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March Madness: Tournament's total audience delivery up 8% ahead of Final Four


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March Madness: Tournament's total audience delivery up 8% ahead of Final Four

Entering the Final Four, 2019 March Madness is the second-most watched tournament since 1991, boosted by the combination of strong linear viewership and record consumption on digital platforms

Now, the question as the tournament reaches U.S. Bank Stadium in Minneapolis April 6 and April 8 is whether rights holders CBS Corp.'s CBS Sports and AT&T Inc.'s Turner Sports can continue the momentum in the absence of tournament favorite Duke, which fell to Michigan State in the East regional final.

The first 64 games of the 2019 Men's Division I Basketball Championship drew an average minute audience of 10.2 million viewers across CBS (US), TBS (US), TNT (US) and truTV (US), and the varied platforms tied to streaming service NCAA March Madness Liv, according to data from Nielsen Holdings PLC and Conviva, a video measurement and analytics firm. That represents an 8% jump through the corresponding stage of the 2018 event.

From a linear perspective, coverage on the four networks has averaged 9.8 million viewers thus far, up 6.5% from 9.2 million last year. The TV performance ranks as fourth-most-watched event coverage to date since 1993. It should be noted that this is the second year the tournament has used total audience delivery measurement, as comparisons from 1991-2017 reflect only linear metrics.

CBS Sports Chairman Sean McManus on an April 2 conference call said that interest in the tournament will carry through the Final Four and championship game, and he expects there will be "good numbers."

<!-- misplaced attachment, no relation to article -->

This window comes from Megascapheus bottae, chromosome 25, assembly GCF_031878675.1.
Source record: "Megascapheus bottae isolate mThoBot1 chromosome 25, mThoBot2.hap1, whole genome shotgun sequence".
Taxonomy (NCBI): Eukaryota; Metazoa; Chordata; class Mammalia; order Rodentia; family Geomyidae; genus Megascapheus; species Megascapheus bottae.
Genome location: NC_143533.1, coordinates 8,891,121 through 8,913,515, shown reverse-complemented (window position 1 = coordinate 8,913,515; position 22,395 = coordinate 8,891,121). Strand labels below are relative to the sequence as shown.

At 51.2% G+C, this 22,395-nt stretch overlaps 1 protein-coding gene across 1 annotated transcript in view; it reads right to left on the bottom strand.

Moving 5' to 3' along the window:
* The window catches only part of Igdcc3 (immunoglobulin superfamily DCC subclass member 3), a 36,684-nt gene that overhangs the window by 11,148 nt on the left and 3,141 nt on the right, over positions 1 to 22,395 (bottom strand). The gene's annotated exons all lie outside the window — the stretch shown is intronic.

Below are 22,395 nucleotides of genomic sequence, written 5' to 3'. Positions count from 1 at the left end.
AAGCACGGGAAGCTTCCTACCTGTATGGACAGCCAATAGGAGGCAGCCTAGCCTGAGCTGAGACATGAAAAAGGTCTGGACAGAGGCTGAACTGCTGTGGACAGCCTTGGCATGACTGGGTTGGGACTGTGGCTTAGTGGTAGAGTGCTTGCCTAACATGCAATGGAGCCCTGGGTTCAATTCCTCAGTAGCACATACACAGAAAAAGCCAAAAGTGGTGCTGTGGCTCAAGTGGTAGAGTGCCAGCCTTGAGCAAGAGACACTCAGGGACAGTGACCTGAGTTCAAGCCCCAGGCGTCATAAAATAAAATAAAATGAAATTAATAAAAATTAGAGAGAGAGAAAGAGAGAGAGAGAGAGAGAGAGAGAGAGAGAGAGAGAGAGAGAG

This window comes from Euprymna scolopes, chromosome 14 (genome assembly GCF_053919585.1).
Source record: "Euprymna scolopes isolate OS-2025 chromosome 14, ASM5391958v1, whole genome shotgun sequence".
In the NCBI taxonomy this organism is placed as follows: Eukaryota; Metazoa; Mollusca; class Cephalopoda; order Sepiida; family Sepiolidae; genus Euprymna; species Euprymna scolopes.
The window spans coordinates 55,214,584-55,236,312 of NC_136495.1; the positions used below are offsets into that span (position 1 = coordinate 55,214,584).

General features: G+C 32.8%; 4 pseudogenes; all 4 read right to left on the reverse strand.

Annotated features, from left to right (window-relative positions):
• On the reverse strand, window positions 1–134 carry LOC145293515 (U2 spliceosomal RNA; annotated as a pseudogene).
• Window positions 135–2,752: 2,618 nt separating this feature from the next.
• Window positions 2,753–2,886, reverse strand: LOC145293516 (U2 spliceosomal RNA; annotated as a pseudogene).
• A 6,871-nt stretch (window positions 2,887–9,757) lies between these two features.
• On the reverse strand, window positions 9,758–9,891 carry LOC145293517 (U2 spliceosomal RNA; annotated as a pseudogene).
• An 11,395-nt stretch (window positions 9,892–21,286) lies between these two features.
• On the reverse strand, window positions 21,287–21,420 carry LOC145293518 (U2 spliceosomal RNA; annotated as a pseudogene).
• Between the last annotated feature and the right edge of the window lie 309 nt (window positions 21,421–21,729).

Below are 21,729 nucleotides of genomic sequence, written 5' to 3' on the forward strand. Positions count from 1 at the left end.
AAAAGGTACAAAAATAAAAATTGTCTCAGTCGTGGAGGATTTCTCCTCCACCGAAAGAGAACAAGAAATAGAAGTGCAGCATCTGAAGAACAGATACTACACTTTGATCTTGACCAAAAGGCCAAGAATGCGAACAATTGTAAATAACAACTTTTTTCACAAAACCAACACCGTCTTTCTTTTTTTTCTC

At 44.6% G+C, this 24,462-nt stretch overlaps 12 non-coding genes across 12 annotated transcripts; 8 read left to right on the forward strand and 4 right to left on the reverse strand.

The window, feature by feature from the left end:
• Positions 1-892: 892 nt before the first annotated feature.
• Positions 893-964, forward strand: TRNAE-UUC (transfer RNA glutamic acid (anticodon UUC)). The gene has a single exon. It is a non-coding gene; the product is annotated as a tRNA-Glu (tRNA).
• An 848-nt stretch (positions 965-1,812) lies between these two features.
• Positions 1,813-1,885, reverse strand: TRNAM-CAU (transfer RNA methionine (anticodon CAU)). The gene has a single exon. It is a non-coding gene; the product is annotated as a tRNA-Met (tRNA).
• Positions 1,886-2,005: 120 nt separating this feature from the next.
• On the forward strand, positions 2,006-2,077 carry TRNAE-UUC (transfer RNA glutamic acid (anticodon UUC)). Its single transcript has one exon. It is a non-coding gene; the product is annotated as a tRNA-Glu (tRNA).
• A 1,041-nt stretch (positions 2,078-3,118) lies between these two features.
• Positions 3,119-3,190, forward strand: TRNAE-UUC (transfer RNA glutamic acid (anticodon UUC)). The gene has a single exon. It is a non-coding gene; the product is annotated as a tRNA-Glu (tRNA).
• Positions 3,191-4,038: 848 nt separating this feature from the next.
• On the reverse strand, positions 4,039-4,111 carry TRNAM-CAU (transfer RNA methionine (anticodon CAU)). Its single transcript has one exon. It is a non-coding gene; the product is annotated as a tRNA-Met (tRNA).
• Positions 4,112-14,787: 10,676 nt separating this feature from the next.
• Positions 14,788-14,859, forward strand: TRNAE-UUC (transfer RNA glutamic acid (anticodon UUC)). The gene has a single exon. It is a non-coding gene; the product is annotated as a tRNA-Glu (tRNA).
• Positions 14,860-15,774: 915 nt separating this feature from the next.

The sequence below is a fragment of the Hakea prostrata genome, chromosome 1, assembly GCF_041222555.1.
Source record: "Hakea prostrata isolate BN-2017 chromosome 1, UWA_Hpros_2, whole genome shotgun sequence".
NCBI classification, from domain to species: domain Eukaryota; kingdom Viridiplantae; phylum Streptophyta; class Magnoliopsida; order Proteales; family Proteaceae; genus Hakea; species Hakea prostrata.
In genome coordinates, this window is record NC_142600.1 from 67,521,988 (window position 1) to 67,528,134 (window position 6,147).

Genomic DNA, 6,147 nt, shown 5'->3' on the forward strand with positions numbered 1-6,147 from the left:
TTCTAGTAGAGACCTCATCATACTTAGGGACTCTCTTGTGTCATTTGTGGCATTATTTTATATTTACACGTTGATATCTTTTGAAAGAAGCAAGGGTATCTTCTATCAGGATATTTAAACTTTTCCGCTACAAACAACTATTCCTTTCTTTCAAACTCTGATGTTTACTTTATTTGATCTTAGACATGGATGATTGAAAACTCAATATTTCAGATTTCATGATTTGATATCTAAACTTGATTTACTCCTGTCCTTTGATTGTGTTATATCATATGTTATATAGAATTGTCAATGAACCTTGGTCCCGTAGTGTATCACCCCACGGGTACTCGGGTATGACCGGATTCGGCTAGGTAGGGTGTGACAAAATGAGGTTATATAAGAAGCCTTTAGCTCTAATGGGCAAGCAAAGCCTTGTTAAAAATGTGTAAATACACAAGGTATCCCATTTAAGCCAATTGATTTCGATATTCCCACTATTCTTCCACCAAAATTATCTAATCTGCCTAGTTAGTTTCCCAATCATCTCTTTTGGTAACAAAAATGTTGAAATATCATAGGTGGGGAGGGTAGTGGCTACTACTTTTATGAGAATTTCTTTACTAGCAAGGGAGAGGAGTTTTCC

The two national semifinal matchups in 2018 generated an average audience of 13.4 million across TBS, TNT and TruTV and the streaming service, a 14.5% jump from 2016, the last time the games aired on the Turner networks. However, it represented a 20.2% decline from the 16.8 million average in 2017 on CBS, which has a much larger reach than the cable networks.

McManus said advertising sales, managed together by CBS and Turner, have been strong, and the marquee matches — Auburn-Virginia in the first national semifinal and Texas Tech-Michigan State in the nightcap on April 6 and championship contest two days later — are sold out. He also noted that with the tournament meeting expectations, the parties did not have to produce any make-good units for audience deficiencies.

Last year, 99 advertisers spent a collective $1.32 billion nationally against the tournament's linear game coverage, as well as pre- and post-contest fare, according to an estimate from media and marketing analysis firm Kantar Media Intelligences Inc. That was up from $1.28 billion from 97 advertisers for the 2017 tournament.

On the digital side, Turner Sports President Lenny Daniels said all metrics on March Madness Live have registered gains, including virtual reality. "Those numbers are still relatively small, but they continue to improve and move in the right direction," he said.

Daniels also said social media has been "off the charts," with official NCAA March Madness social platforms counting a 117% lift in engagements across Facebook Inc., Twitter Inc. and Instagram Inc. accounts.

All told, over 22 million live tournament hours have been consumed — already a new record for any single tournament — and a 30% jump from this stage of the 2018 event. Meanwhile, there have been almost 94 million livestreams, up 31% from last year at the same stage and on pace to produce an all-time record.